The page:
It seems worth pointing out that contrary to the impressions of some of threads linked above, this review doesn’t have any particularly radical opinions that need to be disputed. Prof. Wanunu is a very well-regarded researcher and most of this paper highlights interesting biophysical experiments that have been done with nanopores, despite the fact that nanopore DNA sequencing has been slower to arrive than everyone might have hoped.

Anonymous said...

Keith -
I asked them to lecture to a class on their basic technology, and received polite refusals, as they were working "on the final development of GridION and MinION in preparation for commercialization, which has us all fully committed."

Nanoporous said...

Few comments on this:

1. The Wanunu paper is a few months old (I read it back in June I think). I wonder why the publisher chose to highlight it now?

As it is, the review is nowhere close to being as dismissive of nanopore sequencing as suggested in the press release. As pointed out in the first comment, the review mostly deals with the biophysical aspects of nanopores. The paper also describes some of the drawbacks that could be associated with the enzymatic slowing of DNA - ie similar to the approach taken by ONT (though ONT is supposedly using a motor protein). These drawbacks have been pointed out by a number of people over the years at conferences and forums.

2. While ONT has not released any data, but has received all the hype, very few people paid attention to the work of the Gundlach lab. They are using polymerase to slow down the DNA -which indeed has some disadvantages - but have been very successful in demonstrating single base discrimination for long DNA molecules. This is not actual sequencing, but the closest published result out there validating the nanopore approach.

(I can send you pdfs of both the papers if you are interested. please email at nanoporous at omespeak dot com).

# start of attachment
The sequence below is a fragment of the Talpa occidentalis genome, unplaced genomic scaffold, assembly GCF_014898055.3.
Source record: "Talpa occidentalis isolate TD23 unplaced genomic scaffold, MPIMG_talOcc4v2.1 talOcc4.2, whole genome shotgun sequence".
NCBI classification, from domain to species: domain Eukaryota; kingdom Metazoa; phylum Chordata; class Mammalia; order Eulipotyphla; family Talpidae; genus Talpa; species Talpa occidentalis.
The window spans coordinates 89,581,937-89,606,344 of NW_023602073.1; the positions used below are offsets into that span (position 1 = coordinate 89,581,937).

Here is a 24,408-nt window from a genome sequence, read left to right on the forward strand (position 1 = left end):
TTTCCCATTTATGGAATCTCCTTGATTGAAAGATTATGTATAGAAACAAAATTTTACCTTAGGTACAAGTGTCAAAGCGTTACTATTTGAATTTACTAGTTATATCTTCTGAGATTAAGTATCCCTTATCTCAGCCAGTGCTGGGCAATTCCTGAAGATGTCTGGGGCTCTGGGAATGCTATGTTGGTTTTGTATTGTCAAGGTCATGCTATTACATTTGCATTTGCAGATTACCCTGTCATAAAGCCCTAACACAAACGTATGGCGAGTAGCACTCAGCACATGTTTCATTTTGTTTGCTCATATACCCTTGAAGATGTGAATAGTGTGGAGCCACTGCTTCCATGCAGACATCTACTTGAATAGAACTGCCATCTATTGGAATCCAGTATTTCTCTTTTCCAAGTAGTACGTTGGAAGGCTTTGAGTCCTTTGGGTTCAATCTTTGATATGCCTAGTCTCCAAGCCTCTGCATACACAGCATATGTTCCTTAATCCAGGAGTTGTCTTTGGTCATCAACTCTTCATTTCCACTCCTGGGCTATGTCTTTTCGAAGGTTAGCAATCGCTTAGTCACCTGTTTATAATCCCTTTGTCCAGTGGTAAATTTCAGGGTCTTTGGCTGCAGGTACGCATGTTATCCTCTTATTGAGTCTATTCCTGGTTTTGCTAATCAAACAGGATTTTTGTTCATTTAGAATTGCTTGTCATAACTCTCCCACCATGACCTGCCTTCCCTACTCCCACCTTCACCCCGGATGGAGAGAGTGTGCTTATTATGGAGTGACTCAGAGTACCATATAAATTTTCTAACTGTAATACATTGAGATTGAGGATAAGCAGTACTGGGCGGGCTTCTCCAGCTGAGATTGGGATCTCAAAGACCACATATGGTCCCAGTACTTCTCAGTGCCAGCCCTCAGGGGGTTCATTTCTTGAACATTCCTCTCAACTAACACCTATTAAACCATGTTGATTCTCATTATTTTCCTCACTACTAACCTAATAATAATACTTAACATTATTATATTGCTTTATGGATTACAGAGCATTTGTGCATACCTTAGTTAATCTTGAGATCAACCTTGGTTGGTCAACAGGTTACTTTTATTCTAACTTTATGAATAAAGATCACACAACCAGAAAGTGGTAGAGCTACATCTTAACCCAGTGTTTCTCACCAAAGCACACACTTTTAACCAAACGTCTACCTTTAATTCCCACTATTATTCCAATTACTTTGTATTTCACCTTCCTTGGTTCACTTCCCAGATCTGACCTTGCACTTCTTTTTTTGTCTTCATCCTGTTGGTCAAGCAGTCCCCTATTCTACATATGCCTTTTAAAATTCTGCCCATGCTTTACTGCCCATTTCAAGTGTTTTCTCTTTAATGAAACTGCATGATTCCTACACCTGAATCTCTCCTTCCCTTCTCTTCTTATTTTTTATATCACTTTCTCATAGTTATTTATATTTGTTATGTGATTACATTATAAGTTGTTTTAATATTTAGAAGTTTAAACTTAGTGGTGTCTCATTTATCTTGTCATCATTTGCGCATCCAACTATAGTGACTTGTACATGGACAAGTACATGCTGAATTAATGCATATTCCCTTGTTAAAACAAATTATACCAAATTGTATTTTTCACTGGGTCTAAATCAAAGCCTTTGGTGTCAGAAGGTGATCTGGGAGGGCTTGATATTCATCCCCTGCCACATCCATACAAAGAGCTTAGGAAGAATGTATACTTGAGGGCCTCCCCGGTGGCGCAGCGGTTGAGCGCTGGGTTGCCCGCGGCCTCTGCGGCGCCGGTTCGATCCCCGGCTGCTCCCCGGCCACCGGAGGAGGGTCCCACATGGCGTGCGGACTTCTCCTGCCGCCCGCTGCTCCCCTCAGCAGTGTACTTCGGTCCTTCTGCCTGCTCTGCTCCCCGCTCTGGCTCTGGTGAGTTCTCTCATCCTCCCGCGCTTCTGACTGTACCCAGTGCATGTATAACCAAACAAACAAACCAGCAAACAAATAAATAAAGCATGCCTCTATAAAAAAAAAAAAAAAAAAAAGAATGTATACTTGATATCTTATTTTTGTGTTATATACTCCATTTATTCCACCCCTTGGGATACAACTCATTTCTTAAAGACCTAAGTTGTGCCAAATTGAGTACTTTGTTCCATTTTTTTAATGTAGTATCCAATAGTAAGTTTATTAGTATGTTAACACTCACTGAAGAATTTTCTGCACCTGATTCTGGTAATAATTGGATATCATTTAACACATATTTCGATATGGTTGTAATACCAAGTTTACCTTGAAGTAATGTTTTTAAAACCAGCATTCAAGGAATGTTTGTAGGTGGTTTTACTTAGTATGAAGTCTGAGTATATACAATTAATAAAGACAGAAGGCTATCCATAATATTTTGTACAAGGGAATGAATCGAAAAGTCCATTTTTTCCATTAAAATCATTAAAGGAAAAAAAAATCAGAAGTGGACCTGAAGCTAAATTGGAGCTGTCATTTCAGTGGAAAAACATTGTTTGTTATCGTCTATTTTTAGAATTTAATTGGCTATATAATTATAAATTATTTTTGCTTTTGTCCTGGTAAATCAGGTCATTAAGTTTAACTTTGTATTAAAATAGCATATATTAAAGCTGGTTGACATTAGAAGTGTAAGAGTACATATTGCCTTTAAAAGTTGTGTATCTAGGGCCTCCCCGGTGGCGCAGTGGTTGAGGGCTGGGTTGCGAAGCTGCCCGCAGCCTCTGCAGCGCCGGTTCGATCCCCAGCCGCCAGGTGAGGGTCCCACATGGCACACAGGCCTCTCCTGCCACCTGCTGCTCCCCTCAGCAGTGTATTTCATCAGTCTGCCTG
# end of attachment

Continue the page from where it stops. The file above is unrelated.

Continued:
Overall I agree with your post about wrongly dismissing the technology as 'perpetual motion machines of our age'.

[Full disclosure: I work for a company developing nanopore sequencing that is not named Genia, ONT, or Nabsys; nor am I associated with the Gundlach group in nay manner.]

sciengr said...

There's a company in Seattle called Stratos Genomics. I saw they announced a financing based on achieving some level of sequencing on WT alpha hemolysin pores and claim to have a solution for homopolymers. If the animation on their site is accurate this could be the path to commercial nanopore sequencing. I hadn't heard anything about these guys until their press release, anyone have more on them?

Brian Krueger said...

If you read the paper based on the new Genia licensed tech, it's a lot of proof of concept hand waving. They use PEG-bases with varying pegylation. They show that the polymerase can incorporate the base and spit off the PEG, but then say that the leftover triphosphate is too charged. So they replace it with an NH2 using alkaline phosphatase and pass THAT through the pore. But instead of linking all of these steps together, they chemically synthesize the PEG by-products and pass those through the pore. Of course, they say in the future they can link all of these steps together, but the technical hurdles seem much greater than a 2 year solution even for this technology.

The Wanunu review is pretty good, although, of the 30 pages, only about a paragraph is spent on nanopore DNA sequencing. The review wasn't dismissive at all, but said that even after decades of research the tech is still in its infancy and needs to overcome many hurdles.

Anonymous said...

Wanunu paper is available from his web site: